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Poster: hseamons Date: Jun 3, 2012 9:44am
Forum: GratefulDead Subject: Re: TDIH - First Wheel, Samson


June 3, 1976 was a day of firsts for the Grateful Dead in Portland. It was the band’s first tour opener since September 9, 1974 at London’s extravagant Alexandra Palace. More notably, it was their first show since the hiatus in 1975 that still gave us four jewels of shows to remember. Like other historic, well played shows that featured a series of new songs – such as the famous Capitol Theatre run in ’71 that gave birth to “Bertha” and six other songs, or the astonishing first show of ’73 at Stanford University that featured six new songs, including a very well played “Eyes of the World” – here we get a host of fresh beats and astral melodies unlike ever before.

“Might as Well,” the very first song of ’76, is an upbeat tune that memorializes the Trans-Continental Pop Festival, or Festival Express tour, which saw the Dead, Janis Joplin, The Band, New Riders of the Purple Sage, and others joining forces to “bring on the party where they need it the most,” in May of 1970. You might as well add it to the pantheon of Grateful Dead songs about trains.

With its exploratory yet tight jamming, the “Lazy Lightning/Supplication” pairing is one of my favorite Barlow/Weir tunes that always seems to tap into a reserve energy supply that charges up a set. While still having a laid-back vibe in its initial performances, the song would really find its electrifying glory in the spring of ’77. “Lazy Lightning” well describes the relaxed yet tight sound that was emerging during this period, where one would often hear super slow versions of “Row Jimmy” or “Tennessee Jed” in the first set, or a sleepy rendition of “Crazy Fingers” to kick it back a bit and drift down the languid Dead River. A slow version of “They Love Each Other” was now being played regularly after being virtually off the map in ‘74, along with “Candyman,” another slow, lingering song that was finding its way back into rotation, also absent in ’74.

The noticeably laid-back feeling of early ’76, while reminiscent of the golden sweetness of ’73, has caused many a Deadhead to underrate or simply overlook this very fertile year, especially given the epic playing exhibited the following spring (a la May ’77). The more relaxed tempos in the songs, however, were usually counterbalanced with massive doses of sonic energy in a show. This Portland recording boasts soaring, scintillating versions of “Let It Grow” and “Scarlet Begonias,” after which an audience member remarks, “Well, I don’t think they’ve fallen apart,” as though there had been some concern as to whether the hiatus, or simply the eight months since the last Dead show, had any negative effect on the band. Clearly it had not: the new “get your groove on” number from the Dead’s last great album, Blues for Allah, appropriately called “The Music Never Stopped,” and the disco-fied debut of “Dancin’ in the Streets,” enhanced by Garcia’s reverby wah-wah licks, reveals that the Dead were ready to make folk dance more than ever at the Paramount Theatre.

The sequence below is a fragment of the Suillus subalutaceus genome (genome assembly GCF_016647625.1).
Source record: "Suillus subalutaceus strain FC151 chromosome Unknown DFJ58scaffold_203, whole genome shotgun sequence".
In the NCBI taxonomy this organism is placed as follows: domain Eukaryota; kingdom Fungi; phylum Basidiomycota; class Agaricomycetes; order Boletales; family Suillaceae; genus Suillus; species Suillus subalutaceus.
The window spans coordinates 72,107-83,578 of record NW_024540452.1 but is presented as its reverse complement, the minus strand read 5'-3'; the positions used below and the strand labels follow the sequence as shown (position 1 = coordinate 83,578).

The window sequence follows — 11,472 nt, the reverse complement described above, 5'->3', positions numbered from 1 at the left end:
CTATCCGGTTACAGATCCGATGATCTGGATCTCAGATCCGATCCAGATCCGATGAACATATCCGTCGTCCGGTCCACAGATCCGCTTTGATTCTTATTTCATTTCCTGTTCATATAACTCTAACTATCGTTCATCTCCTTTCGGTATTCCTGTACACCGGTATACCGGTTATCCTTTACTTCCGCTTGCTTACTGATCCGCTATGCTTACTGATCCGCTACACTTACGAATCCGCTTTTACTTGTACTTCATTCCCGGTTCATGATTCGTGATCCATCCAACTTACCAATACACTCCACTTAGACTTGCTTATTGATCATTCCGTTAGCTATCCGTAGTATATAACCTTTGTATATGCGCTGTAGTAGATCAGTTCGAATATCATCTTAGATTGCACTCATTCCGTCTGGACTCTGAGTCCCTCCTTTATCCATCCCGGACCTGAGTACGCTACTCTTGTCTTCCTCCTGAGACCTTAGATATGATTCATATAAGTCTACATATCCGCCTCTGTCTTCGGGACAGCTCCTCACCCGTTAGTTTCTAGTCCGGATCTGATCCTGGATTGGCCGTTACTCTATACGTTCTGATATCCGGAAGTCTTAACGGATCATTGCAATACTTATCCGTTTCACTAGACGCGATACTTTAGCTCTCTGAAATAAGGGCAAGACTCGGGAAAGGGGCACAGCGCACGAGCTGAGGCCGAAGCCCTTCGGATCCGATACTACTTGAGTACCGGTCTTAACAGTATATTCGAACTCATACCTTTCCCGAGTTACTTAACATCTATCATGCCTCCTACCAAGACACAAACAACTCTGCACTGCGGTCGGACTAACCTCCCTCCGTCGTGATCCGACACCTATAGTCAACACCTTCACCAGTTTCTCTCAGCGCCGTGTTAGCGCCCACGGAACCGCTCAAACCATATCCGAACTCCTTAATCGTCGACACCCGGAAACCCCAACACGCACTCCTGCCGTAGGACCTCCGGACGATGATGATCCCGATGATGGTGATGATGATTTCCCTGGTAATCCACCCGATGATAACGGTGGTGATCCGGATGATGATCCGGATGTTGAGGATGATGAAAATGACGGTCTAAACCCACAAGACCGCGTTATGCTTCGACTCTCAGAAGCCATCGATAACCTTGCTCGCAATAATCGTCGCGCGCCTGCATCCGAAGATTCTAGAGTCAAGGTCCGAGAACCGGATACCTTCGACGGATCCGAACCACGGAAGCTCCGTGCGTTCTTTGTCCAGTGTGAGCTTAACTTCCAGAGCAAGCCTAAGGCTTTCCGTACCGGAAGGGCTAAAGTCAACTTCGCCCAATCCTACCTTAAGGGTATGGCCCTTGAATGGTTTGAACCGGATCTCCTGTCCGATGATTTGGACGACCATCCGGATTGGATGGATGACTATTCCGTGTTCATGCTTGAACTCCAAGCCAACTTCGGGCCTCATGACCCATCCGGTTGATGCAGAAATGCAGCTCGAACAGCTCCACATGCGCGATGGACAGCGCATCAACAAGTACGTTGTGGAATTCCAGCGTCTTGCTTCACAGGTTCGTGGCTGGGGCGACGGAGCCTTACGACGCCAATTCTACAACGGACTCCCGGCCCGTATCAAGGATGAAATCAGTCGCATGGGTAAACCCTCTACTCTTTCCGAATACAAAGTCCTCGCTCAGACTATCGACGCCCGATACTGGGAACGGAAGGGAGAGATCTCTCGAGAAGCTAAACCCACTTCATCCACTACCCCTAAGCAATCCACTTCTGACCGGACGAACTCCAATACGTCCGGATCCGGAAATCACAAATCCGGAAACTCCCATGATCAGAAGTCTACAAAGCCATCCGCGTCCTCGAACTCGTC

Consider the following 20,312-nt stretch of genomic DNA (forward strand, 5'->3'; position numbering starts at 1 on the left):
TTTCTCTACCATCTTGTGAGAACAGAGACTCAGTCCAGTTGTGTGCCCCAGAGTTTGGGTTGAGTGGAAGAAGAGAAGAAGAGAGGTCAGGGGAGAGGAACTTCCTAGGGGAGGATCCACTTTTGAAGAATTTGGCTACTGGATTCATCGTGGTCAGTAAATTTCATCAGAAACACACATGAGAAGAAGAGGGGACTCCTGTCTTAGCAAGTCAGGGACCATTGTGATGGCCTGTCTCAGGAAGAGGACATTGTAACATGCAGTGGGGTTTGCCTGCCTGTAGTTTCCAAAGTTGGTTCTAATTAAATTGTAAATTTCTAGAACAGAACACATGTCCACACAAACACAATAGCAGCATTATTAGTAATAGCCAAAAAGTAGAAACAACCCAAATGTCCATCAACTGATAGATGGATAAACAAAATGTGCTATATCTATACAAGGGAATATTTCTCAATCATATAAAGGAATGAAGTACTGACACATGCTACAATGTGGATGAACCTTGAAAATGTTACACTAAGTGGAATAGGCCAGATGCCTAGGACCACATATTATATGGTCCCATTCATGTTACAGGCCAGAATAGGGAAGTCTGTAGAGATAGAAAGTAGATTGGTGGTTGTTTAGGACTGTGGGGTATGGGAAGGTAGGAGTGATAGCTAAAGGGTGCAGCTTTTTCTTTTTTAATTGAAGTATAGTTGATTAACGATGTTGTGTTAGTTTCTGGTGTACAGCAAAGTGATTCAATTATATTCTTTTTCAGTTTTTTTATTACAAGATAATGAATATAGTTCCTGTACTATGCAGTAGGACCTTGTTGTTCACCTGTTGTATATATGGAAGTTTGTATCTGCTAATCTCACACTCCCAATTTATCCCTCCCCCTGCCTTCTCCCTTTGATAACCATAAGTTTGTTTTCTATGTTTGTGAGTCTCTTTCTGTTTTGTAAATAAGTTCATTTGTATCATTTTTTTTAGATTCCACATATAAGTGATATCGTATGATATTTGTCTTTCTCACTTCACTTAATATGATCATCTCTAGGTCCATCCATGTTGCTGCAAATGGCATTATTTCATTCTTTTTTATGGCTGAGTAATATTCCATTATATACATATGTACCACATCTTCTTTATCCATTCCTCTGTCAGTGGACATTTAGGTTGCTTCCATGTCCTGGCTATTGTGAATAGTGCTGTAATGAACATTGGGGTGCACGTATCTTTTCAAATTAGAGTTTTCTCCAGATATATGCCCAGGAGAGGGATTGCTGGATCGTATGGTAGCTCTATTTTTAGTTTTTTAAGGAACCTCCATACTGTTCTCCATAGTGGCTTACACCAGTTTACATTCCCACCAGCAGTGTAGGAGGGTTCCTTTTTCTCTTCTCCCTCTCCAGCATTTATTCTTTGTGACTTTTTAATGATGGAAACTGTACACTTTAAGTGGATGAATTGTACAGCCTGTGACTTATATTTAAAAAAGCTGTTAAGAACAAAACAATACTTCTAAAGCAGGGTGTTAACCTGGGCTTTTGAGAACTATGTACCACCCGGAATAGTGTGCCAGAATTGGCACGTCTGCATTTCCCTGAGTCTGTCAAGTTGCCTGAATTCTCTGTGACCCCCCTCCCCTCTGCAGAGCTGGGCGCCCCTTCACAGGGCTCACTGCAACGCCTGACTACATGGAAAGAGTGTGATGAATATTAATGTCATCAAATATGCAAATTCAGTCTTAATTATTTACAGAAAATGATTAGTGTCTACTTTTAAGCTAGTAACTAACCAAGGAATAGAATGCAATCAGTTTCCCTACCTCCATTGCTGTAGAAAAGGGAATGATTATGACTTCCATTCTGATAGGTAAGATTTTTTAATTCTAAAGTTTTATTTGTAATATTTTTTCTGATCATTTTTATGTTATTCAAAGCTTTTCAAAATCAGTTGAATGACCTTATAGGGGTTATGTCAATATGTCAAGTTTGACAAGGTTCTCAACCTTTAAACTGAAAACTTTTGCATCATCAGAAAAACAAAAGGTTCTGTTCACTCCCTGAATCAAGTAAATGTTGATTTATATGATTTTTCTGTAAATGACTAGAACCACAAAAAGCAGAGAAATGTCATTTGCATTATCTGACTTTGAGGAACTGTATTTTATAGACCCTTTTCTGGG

Which brings us to the fourth new song performed that fine, Oregonian evening, “Samson and Delilah,” which got people to boogie down in a more biblical fashion. Weir picked up the bluesy rocker from Reverend Gary Davis, based on the old Blind Willie Johnson tune, “If I Had My Way, I Would Tear This Building Down,” and it remained a staple Weir tune for the rest of the band’s career.

And as if there was not enough velvet thunder and rope-of-fire lightning in the show, the Dead’s last – new and well played – song for the evening, “The Wheel,” returns to the cosmic storm for an encore: “If the thunder don't get you then the lightning will!” Written in the summer of 1971 with Kreutzmann and Hunter as part of Garcia’s first, self-titled solo album, it somehow never made it into a Dead show for five years. A gospel hymn of sorts, “The Wheel” chants its own proverbial wisdom: “Small wheel turn by the fire and rod / Big wheel turn by the grace of God / Every time that wheel turn round / Bound to cover just a little more ground.” The album version is pure ecstasy, with pulsating slide guitars and ethereal vocals. The Dead bring this taste of heaven to the Paramount Theatre for the first time, and it gracefully concludes the night in the same vein as its last position on the Garcia album.

Just when we thought we couldn’t add any more firsts to the 6/3/76 list, it would not be too insignificant to mention that although it was the second ever performance of “Cassidy” – the first being on March 23, 1974 at Cow Palace – it was the first version, in over two years, WITHOUT the “Doo-doo-do-do-doo!” interlude, as though the 60’s had not quite ended in ’74, or something of that nature.